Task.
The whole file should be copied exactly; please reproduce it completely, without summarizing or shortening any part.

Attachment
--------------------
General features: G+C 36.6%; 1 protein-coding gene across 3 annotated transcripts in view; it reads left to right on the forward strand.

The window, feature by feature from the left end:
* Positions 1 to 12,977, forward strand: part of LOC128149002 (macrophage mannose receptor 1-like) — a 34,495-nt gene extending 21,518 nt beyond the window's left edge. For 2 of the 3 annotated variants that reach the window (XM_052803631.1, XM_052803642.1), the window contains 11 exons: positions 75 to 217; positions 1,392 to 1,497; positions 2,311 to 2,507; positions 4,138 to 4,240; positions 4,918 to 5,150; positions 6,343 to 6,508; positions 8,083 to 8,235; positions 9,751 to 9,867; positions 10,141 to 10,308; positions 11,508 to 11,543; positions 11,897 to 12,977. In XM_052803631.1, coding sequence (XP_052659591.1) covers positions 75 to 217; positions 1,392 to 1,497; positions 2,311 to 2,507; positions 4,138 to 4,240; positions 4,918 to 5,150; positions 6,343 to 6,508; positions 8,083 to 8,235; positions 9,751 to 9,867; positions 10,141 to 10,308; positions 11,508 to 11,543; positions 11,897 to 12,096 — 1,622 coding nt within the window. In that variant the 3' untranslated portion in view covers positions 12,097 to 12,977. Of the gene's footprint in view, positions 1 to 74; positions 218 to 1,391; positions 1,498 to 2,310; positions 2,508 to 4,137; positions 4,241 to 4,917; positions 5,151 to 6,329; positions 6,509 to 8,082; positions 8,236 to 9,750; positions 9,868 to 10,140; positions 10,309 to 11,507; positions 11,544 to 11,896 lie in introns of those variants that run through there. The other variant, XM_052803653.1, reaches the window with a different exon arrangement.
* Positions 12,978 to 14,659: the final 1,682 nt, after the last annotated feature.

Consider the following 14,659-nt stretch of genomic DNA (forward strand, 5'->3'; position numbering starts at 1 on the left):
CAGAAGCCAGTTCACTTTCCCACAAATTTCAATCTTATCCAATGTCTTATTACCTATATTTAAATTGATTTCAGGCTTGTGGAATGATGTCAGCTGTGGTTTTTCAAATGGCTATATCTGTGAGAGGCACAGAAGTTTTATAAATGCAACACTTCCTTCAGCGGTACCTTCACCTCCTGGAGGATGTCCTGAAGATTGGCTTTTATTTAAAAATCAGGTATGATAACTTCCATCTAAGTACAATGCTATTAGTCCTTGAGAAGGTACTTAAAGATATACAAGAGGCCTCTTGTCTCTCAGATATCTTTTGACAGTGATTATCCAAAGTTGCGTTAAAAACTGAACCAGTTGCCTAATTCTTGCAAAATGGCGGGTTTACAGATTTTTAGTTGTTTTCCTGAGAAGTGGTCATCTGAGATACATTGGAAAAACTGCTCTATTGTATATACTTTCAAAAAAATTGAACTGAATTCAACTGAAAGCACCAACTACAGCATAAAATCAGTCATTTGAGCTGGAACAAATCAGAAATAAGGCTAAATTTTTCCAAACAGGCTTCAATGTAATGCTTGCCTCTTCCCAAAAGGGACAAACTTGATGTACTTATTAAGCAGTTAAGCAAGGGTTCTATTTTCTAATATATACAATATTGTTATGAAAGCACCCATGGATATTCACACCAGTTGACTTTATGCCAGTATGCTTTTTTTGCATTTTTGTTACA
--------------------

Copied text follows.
General features: G+C 36.6%; 1 protein-coding gene across 3 annotated transcripts in view; it reads left to right on the forward strand.

The window, feature by feature from the left end:
* Positions 1 to 12,977, forward strand: part of LOC128149002 (macrophage mannose receptor 1-like) — a 34,495-nt gene extending 21,518 nt beyond the window's left edge. For 2 of the 3 annotated variants that reach the window (XM_052803631.1, XM_052803642.1), the window contains 11 exons: positions 75 to 217; positions 1,392 to 1,497; positions 2,311 to 2,507; positions 4,138 to 4,240; positions 4,918 to 5,150; positions 6,343 to 6,508; positions 8,083 to 8,235; positions 9,751 to 9,867; positions 10,141 to 10,308; positions 11,508 to 11,543; positions 11,897 to 12,977. In XM_052803631.1, coding sequence (XP_052659591.1) covers positions 75 to 217; positions 1,392 to 1,497; positions 2,311 to 2,507; positions 4,138 to 4,240; positions 4,918 to 5,150; positions 6,343 to 6,508; positions 8,083 to 8,235; positions 9,751 to 9,867; positions 10,141 to 10,308; positions 11,508 to 11,543; positions 11,897 to 12,096 — 1,622 coding nt within the window. In that variant the 3' untranslated portion in view covers positions 12,097 to 12,977. Of the gene's footprint in view, positions 1 to 74; positions 218 to 1,391; positions 1,498 to 2,310; positions 2,508 to 4,137; positions 4,241 to 4,917; positions 5,151 to 6,329; positions 6,509 to 8,082; positions 8,236 to 9,750; positions 9,868 to 10,140; positions 10,309 to 11,507; positions 11,544 to 11,896 lie in introns of those variants that run through there. The other variant, XM_052803653.1, reaches the window with a different exon arrangement.
* Positions 12,978 to 14,659: the final 1,682 nt, after the last annotated feature.

Consider the following 14,659-nt stretch of genomic DNA (forward strand, 5'->3'; position numbering starts at 1 on the left):
CAGAAGCCAGTTCACTTTCCCACAAATTTCAATCTTATCCAATGTCTTATTACCTATATTTAAATTGATTTCAGGCTTGTGGAATGATGTCAGCTGTGGTTTTTCAAATGGCTATATCTGTGAGAGGCACAGAAGTTTTATAAATGCAACACTTCCTTCAGCGGTACCTTCACCTCCTGGAGGATGTCCTGAAGATTGGCTTTTATTTAAAAATCAGGTATGATAACTTCCATCTAAGTACAATGCTATTAGTCCTTGAGAAGGTACTTAAAGATATACAAGAGGCCTCTTGTCTCTCAGATATCTTTTGACAGTGATTATCCAAAGTTGCGTTAAAAACTGAACCAGTTGCCTAATTCTTGCAAAATGGCGGGTTTACAGATTTTTAGTTGTTTTCCTGAGAAGTGGTCATCTGAGATACATTGGAAAAACTGCTCTATTGTATATACTTTCAAAAAAATTGAACTGAATTCAACTGAAAGCACCAACTACAGCATAAAATCAGTCATTTGAGCTGGAACAAATCAGAAATAAGGCTAAATTTTTCCAAACAGGCTTCAATGTAATGCTTGCCTCTTCCCAAAAGGGACAAACTTGATGTACTTATTAAGCAGTTAAGCAAGGGTTCTATTTTCTAATATATACAATATTGTTATGAAAGCACCCATGGATATTCACACCAGTTGACTTTATGCCAGTATGCTTTTTTTGCATTTTTGTTACA